A missed opportunity - hospital doctors must stop 'risky' medicines

Oct 14, 2021

3 min

Hospital doctors and pharmacists should stop ‘risky’ medicines before patients leave hospital - according to researchers at the University of East Anglia.

One in two older people are prescribed a medicine which over time has become inappropriate or unnecessary.

In a recent National Overprescribing Review titled ‘Good for you, good for us, good for everybody’, the government called on doctors and pharmacists working in GP surgeries to tackle the problem of overprescribing.

But research from UEA’s School of Pharmacy has found that nine out of 10 older hospital patients and their family believe that inappropriate or unnecessary medicines should also be spotted and stopped whilst they are in hospital.

And the team say that by the time people are back under their GP care, a major opportunity has been missed.

Prof Debi Bhattacharya, from UEA’s School of Pharmacy, said: “We know that half of older people admitted to hospital arrive having been prescribed a medicine that over time has become inappropriate for them. These medicines will have more risks than benefits.

“And their side effects cause problems, like making them feel drowsy, nauseous or have trouble getting to sleep. These problems impact a person’s quality of life to the extent that they can cause re-hospitalisation.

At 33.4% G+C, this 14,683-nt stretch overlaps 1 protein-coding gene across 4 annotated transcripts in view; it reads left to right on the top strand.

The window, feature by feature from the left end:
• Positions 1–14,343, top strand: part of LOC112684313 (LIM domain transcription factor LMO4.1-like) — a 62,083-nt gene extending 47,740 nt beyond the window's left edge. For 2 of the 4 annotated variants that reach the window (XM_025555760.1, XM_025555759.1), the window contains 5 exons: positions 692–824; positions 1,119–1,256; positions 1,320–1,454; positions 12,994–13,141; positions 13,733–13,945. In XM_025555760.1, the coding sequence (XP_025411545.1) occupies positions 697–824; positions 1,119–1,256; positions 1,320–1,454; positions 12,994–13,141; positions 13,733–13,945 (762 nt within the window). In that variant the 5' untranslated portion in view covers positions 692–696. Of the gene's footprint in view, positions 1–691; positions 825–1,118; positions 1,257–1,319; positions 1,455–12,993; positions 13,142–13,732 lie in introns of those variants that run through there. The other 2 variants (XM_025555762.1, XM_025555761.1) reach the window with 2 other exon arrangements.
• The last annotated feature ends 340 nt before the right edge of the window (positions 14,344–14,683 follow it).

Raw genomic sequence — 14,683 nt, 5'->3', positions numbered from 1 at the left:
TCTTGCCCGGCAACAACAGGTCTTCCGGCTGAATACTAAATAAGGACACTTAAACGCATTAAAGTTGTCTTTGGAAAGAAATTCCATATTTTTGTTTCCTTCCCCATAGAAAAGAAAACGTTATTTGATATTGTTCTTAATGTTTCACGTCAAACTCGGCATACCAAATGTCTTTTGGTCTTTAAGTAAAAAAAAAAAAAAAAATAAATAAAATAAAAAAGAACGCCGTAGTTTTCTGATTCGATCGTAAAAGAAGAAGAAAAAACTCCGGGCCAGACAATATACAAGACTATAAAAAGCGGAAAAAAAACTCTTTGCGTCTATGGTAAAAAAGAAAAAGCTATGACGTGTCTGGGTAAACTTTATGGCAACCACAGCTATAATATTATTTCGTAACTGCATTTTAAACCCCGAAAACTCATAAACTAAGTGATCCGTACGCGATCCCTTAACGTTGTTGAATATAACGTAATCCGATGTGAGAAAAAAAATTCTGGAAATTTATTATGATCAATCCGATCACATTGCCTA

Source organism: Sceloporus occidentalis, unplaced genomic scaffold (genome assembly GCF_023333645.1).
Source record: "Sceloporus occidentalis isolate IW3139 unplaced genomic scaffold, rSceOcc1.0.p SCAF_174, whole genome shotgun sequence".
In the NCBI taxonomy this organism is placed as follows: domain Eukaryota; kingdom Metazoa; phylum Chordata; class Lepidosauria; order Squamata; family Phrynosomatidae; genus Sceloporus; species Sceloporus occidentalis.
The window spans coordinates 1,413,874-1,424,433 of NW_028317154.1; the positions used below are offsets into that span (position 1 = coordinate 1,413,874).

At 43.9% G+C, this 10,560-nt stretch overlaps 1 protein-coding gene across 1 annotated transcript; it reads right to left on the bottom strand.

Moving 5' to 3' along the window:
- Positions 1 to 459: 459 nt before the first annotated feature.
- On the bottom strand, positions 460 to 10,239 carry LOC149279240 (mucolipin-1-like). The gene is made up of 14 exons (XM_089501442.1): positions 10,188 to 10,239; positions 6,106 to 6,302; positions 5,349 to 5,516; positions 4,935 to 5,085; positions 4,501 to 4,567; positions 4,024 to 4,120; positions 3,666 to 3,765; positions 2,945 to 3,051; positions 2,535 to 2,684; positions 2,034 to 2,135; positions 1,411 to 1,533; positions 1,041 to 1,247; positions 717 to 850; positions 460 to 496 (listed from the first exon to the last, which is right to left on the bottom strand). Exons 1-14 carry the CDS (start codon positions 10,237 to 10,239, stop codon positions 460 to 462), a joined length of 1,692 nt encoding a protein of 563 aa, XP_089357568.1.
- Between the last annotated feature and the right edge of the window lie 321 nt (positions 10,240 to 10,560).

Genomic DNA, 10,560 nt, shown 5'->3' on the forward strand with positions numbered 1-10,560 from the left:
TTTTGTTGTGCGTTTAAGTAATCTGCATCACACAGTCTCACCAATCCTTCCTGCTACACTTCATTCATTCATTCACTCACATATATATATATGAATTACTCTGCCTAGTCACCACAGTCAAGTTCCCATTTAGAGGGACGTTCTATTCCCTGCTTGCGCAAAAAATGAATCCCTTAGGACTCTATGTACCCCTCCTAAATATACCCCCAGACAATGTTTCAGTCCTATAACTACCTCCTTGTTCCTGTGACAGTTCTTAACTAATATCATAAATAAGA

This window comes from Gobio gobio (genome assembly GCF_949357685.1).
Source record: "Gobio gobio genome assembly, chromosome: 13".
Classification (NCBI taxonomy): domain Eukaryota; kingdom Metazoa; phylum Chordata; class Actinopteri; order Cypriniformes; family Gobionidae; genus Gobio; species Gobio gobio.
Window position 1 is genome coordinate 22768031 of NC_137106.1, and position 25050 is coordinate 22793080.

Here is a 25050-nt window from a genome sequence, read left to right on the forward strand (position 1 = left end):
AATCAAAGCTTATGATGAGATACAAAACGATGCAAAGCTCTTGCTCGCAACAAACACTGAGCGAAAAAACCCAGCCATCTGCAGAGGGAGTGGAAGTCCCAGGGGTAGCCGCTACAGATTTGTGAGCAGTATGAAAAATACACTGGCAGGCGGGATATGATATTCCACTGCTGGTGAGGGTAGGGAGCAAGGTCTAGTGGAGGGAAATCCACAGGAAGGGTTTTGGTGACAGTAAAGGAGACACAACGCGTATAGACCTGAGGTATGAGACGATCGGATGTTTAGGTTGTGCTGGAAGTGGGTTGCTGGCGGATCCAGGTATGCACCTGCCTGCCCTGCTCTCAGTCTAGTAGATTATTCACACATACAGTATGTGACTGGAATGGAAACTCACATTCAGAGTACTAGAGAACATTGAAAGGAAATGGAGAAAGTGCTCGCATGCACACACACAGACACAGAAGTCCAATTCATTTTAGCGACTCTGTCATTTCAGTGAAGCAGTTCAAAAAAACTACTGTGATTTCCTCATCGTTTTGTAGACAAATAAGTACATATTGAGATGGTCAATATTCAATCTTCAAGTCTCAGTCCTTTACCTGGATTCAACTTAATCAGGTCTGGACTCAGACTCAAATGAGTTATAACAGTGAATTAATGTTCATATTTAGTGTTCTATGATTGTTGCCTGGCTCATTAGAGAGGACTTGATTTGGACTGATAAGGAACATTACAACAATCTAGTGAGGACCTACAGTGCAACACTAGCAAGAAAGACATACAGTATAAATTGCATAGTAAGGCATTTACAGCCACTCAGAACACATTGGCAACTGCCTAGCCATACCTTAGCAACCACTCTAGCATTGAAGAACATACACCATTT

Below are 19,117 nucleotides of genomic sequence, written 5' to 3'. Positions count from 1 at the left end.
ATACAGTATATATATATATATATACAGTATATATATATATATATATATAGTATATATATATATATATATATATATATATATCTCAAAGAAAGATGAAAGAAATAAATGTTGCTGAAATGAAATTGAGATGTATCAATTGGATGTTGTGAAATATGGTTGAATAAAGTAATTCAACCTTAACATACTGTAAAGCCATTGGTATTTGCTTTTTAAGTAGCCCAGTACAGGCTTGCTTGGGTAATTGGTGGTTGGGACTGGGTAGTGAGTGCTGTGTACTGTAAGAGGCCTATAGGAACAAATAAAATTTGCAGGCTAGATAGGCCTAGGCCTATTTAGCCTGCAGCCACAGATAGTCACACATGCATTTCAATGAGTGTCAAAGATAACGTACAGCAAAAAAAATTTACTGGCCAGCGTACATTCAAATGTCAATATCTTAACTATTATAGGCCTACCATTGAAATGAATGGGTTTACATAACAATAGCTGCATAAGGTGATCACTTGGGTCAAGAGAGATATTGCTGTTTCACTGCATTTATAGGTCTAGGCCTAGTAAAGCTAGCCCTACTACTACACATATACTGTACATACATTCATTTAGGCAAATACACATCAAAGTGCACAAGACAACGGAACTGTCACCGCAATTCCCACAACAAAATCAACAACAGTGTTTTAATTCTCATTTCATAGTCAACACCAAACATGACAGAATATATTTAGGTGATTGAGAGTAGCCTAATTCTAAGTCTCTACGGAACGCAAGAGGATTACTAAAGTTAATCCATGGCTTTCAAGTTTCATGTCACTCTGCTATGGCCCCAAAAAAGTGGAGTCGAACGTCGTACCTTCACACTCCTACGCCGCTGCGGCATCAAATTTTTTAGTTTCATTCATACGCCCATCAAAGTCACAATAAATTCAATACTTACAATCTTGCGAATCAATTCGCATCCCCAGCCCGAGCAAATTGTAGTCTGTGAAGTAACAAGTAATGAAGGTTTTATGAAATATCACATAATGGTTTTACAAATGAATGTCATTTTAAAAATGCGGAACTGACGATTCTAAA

“Our research has shown that very few patients have one of these ‘risky’ medicines stopped whilst in hospital.

“Continuing medicines when they are not needed unnecessarily harms people and wastes NHS money.

“The time is right to undertake research into ways of safely increasing the number of inappropriate and unnecessary medicines that are stopped,” she added.

To tackle the problem, Prof Bhattacharya is leading a £2.4 million trial to stop risky medicines in hospital - in collaboration with researchers at the Universities of York, Newcastle, Leeds and Leicester, the Norfolk and Norwich University Hospital and Addenbrooke’s Hospital in Cambridge.

Patient and Public Engagement lead for CHARMER, Katherine Murphy, said: “We are working with hospitals and GP organisations across England to see whether the new strategy works, helps people, causes no harm, and is good value for the NHS.

“And for this trial to be meaningful to people, we need to make sure that we look at the things that matter to them when testing whether stopping a medicine has had a positive outcome.”

The research team recently surveyed 200 people including patients, informal carers, doctors, nurses, pharmacists, physiotherapists and researchers to find out what they should look at in the trial.

On reviewing the results Katherine Murphy said: “It was good to see that what people really want us to look at is whether patients can do the things that they want to do, not how much patients can do.

“Being able to walk up a flight of stairs, for example, may be important to some patients but not to others. We need to make sure that medicines are prescribed that support people to get the best quality of life. In the trial, we also need to make sure that the way that we stop risky medicines causes no harm and is good value for the NHS.”

For more information about the CHARMER study visit https://www.uea.ac.uk/web/groups-and-centres/charmer/about-the-research

The research has been funded by the National Institute of Health and Social Care research.

You might also like...

Check out some other posts from University of East Anglia

3 min

Major study reveals the lasting impact of Covid lockdowns